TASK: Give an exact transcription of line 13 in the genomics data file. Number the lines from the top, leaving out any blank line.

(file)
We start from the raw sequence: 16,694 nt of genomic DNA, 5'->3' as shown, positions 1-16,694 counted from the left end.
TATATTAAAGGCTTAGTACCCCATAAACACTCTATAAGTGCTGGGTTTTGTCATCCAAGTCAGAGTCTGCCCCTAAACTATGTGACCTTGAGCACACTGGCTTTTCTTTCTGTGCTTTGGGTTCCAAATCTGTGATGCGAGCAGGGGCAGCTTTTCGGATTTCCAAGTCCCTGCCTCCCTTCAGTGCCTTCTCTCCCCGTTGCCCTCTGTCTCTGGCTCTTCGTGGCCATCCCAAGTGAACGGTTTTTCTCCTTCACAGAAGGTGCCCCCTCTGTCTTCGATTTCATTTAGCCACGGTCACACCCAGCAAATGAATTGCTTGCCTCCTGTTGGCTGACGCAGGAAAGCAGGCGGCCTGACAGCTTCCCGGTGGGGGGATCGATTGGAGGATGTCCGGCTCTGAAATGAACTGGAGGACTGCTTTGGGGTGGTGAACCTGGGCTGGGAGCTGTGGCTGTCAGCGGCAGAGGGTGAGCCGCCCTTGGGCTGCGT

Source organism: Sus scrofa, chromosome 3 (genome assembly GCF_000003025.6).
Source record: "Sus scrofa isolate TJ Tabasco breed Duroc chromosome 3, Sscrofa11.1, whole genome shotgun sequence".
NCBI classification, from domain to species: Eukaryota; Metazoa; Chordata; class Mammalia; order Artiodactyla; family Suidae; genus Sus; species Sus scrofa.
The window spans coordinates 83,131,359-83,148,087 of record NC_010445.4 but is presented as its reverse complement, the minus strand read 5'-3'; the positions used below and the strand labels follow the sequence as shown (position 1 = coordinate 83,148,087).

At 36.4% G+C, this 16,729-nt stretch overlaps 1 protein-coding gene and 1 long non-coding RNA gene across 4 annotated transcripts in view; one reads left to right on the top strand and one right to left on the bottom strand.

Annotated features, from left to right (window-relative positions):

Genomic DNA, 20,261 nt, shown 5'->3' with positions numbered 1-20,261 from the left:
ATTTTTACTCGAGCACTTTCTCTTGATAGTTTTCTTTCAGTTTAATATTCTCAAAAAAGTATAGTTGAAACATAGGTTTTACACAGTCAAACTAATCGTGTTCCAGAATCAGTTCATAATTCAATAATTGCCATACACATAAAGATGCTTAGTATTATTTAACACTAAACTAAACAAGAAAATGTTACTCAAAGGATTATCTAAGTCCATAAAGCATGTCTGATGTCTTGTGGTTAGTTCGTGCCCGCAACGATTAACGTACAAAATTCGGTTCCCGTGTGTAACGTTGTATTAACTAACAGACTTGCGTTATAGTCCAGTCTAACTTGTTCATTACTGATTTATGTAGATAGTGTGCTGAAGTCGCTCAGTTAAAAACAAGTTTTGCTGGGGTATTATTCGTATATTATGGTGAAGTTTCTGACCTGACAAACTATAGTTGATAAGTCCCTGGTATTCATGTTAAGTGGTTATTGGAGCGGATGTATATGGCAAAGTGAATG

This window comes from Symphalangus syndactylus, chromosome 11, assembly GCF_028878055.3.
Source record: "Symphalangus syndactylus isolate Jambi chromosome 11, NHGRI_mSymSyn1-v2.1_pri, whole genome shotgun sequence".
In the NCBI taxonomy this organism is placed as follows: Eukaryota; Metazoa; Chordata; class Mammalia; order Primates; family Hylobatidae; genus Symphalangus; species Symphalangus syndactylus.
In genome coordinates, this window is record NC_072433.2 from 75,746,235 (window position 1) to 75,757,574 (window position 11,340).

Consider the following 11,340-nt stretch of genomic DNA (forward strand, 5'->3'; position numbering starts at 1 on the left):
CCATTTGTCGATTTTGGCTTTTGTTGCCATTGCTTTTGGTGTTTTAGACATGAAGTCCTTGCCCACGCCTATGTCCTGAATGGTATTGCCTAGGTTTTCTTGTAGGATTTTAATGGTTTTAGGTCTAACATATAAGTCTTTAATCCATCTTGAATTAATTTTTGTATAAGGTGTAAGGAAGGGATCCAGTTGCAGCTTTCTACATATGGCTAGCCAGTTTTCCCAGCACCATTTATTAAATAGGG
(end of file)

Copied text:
In the NCBI taxonomy this organism is placed as follows: Eukaryota; Metazoa; Chordata; class Mammalia; order Primates; family Hylobatidae; genus Symphalangus; species Symphalangus syndactylus.